This past Sunday, Left Field Brewery helped host a dim sum festival in the building they’ll start brewing their beer in next year. Lining the walls were Left Field T-shirts, pennants and other merchandise you might expect from a baseball-themed brewery.

But in the hands of their patrons was anything but Left Field beer. The Alcohol and Gaming Commission of Ontario informed the small brewery last week it was technically illegal for them to sell their brew to anyone but the LCBO, the Beer Store or a licensed restaurant.

The issue is that Left Field is a “contract brewery” -- they use outside, more established breweries to make their beverages. The prohibitive costs of leasing a building and purchasing the necessary equipment make contract brewing an attractive way to get into the beer game.

But as co-owner Mandie Murphy was informed, because they don’t go through either of the stores and don’t yet have their own brewery, they’re not allowed to sell their product at festivals and other events with “special occasion permits.”

“My marketing plan was built specifically around sampling at these events,” says Murphy. “It’s the single most efficient and effective way to sample your product and bring brand awareness as a new brewery.”

But because the LCBO doesn’t do kegs and the Beer Store fees are too steep for the fledgling brewer, Murphy’s hands are tied -- especially frustrating considering Left Field has already ordered the equipment and leased the space they need to make and sell their own beer in early 2015.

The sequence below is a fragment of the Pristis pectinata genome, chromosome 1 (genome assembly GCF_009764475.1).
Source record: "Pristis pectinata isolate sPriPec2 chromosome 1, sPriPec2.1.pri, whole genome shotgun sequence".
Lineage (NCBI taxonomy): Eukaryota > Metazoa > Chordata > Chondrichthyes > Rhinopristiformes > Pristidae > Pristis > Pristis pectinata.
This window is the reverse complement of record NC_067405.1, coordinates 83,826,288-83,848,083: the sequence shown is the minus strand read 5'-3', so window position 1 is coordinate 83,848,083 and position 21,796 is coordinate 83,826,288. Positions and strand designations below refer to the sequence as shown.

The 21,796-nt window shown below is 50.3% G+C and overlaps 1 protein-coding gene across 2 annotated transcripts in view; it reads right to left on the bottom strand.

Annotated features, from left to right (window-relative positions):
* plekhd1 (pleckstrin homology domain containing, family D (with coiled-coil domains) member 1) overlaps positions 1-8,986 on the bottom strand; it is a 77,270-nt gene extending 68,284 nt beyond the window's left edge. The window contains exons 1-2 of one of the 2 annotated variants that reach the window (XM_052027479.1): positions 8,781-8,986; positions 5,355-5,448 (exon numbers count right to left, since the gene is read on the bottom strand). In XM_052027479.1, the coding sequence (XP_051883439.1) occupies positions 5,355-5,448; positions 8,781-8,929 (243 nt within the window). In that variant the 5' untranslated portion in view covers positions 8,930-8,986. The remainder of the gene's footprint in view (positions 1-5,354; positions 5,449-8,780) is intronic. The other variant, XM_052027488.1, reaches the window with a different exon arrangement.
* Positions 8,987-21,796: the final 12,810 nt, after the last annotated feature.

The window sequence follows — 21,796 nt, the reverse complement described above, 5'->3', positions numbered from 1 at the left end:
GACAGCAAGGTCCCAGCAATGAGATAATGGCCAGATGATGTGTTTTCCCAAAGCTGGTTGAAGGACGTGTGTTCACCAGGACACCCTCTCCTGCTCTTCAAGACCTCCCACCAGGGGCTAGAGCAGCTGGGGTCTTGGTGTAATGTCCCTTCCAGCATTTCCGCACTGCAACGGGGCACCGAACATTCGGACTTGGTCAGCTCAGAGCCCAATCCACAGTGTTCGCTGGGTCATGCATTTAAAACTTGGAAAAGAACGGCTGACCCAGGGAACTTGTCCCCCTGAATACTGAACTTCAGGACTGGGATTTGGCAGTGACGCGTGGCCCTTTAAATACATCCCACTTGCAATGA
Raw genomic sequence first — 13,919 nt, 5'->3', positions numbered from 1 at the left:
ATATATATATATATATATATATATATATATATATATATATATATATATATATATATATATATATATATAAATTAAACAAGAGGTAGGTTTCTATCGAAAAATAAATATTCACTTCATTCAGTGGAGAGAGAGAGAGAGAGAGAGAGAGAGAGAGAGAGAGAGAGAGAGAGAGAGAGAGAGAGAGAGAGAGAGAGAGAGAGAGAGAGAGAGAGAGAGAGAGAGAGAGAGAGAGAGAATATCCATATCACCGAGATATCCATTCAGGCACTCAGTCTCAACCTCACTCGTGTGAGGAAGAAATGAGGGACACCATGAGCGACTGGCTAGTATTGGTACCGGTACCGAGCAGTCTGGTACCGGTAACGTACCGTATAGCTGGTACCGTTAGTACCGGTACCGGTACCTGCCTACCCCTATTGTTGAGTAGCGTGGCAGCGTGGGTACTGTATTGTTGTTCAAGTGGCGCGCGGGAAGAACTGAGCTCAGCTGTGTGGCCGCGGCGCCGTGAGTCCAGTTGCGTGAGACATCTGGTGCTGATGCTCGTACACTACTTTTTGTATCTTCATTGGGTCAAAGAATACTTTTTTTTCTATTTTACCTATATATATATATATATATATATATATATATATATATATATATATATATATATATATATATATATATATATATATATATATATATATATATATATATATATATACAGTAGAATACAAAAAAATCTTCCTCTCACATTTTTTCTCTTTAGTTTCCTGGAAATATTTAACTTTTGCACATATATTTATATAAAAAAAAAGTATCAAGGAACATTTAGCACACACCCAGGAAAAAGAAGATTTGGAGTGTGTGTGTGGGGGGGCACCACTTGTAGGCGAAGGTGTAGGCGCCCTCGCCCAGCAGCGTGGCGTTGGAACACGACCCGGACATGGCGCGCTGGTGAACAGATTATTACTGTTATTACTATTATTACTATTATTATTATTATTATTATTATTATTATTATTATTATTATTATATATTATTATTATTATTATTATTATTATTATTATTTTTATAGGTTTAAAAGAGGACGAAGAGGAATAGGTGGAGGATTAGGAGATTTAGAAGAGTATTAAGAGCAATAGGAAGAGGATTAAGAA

“This just emerged out of the blue,” says Paul Dickey, who is responsible for four contract breweries of his own.

“People have been doing this for years, participating in festivals. I don’t know how this came to light. But it caught Left Field out in left field.”

Despite being the brewmaster of Cheshire Valley, Double Trouble, ARCH, and Stouffville brewing companies, Dickey says he won’t have to change anything about the way he sells beer. Three of them sell through the LCBO or Beer Store, and the other gets sold by the brewery he contracts to make his brew.

It’s a law that Dickey says catches only those who have their own manufacturer’s licence, but aren’t yet set up to manufacture their own beer.

“It’s unfortunate. I believe that it will likely be changed because it’s not a health or safety issue at all,” he says. “It’s almost a glitch in the wording of the regulations.”

But even if it’s only a glitch, it’s one that will cost Murphy at least 60,000 people who may have otherwise tasted Left Field’s beer at festivals this summer. And despite having their product on tap at bars throughout Toronto, it has her a bit anxious.

“We’re building a brewery right now and we have an expectation of a certain level of awareness of our brand and demand for our products that we hope to have when we open our doors next year,” she says.

“Without being able to get out there and sample all summer long -- it has me concerned.”